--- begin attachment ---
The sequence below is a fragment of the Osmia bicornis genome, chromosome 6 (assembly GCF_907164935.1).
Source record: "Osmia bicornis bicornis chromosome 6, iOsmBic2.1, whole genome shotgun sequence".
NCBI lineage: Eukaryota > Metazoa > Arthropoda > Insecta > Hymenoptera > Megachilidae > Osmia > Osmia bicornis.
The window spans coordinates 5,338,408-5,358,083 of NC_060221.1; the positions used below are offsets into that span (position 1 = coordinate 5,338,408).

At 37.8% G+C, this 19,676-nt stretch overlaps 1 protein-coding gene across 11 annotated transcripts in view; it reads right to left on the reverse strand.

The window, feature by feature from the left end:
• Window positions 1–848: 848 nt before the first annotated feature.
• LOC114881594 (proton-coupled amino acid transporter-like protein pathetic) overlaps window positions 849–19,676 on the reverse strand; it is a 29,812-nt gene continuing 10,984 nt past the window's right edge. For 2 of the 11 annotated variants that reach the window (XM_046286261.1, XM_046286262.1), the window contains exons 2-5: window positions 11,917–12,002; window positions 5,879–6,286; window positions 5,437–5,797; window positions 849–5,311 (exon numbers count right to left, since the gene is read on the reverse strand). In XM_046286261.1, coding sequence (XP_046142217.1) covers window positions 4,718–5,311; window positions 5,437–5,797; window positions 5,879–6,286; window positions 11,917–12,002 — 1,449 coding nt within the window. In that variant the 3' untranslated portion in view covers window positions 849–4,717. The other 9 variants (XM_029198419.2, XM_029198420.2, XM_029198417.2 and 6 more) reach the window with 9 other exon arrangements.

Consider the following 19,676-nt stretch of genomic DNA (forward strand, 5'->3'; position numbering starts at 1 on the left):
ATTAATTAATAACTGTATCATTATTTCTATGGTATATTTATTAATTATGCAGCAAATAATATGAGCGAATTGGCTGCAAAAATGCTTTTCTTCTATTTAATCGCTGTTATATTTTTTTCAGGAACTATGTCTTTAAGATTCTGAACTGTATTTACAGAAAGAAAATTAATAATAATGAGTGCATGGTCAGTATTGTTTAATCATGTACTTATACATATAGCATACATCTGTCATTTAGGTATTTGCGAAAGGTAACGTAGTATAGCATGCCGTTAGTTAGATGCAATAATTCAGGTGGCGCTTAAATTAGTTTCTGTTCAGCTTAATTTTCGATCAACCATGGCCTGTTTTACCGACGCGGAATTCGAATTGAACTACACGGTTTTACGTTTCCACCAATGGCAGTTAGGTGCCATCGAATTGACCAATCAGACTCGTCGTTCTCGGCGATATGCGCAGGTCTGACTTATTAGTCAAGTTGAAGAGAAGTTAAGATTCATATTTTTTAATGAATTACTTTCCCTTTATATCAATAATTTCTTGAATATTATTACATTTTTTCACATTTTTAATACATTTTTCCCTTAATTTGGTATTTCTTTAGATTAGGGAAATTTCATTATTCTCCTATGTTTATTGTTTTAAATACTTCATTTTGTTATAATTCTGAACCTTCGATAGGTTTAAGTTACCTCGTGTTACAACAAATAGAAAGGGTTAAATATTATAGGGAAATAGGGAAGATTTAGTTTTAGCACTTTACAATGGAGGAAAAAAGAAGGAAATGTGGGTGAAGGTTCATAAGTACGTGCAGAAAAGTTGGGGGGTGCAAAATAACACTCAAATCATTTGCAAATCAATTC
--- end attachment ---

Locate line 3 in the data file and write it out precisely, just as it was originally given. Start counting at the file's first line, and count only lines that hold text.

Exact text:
NCBI lineage: Eukaryota > Metazoa > Arthropoda > Insecta > Hymenoptera > Megachilidae > Osmia > Osmia bicornis.